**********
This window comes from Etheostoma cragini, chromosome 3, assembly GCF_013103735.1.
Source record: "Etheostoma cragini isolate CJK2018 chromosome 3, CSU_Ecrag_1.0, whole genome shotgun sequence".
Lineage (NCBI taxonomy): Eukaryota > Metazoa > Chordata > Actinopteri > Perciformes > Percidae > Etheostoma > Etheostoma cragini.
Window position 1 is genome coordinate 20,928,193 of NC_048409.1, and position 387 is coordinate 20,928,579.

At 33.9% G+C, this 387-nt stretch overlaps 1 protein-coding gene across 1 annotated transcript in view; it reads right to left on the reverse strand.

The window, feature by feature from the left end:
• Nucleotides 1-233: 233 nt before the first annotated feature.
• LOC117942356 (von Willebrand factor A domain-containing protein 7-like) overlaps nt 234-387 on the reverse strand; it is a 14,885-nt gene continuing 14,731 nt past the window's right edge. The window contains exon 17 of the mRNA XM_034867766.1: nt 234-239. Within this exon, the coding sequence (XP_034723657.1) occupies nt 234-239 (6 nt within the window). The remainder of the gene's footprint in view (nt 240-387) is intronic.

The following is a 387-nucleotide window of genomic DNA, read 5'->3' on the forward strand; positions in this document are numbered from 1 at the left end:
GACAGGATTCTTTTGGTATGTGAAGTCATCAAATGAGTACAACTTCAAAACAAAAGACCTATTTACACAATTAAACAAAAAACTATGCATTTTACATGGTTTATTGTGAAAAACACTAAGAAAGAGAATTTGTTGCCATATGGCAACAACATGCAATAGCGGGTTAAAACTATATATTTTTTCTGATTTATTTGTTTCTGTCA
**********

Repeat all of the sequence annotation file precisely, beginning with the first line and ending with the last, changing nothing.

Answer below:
This window comes from Etheostoma cragini, chromosome 3, assembly GCF_013103735.1.
Source record: "Etheostoma cragini isolate CJK2018 chromosome 3, CSU_Ecrag_1.0, whole genome shotgun sequence".
Lineage (NCBI taxonomy): Eukaryota > Metazoa > Chordata > Actinopteri > Perciformes > Percidae > Etheostoma > Etheostoma cragini.
Window position 1 is genome coordinate 20,928,193 of NC_048409.1, and position 387 is coordinate 20,928,579.

At 33.9% G+C, this 387-nt stretch overlaps 1 protein-coding gene across 1 annotated transcript in view; it reads right to left on the reverse strand.

The window, feature by feature from the left end:
• Nucleotides 1-233: 233 nt before the first annotated feature.
• LOC117942356 (von Willebrand factor A domain-containing protein 7-like) overlaps nt 234-387 on the reverse strand; it is a 14,885-nt gene continuing 14,731 nt past the window's right edge. The window contains exon 17 of the mRNA XM_034867766.1: nt 234-239. Within this exon, the coding sequence (XP_034723657.1) occupies nt 234-239 (6 nt within the window). The remainder of the gene's footprint in view (nt 240-387) is intronic.

The following is a 387-nucleotide window of genomic DNA, read 5'->3' on the forward strand; positions in this document are numbered from 1 at the left end:
GACAGGATTCTTTTGGTATGTGAAGTCATCAAATGAGTACAACTTCAAAACAAAAGACCTATTTACACAATTAAACAAAAAACTATGCATTTTACATGGTTTATTGTGAAAAACACTAAGAAAGAGAATTTGTTGCCATATGGCAACAACATGCAATAGCGGGTTAAAACTATATATTTTTTCTGATTTATTTGTTTCTGTCA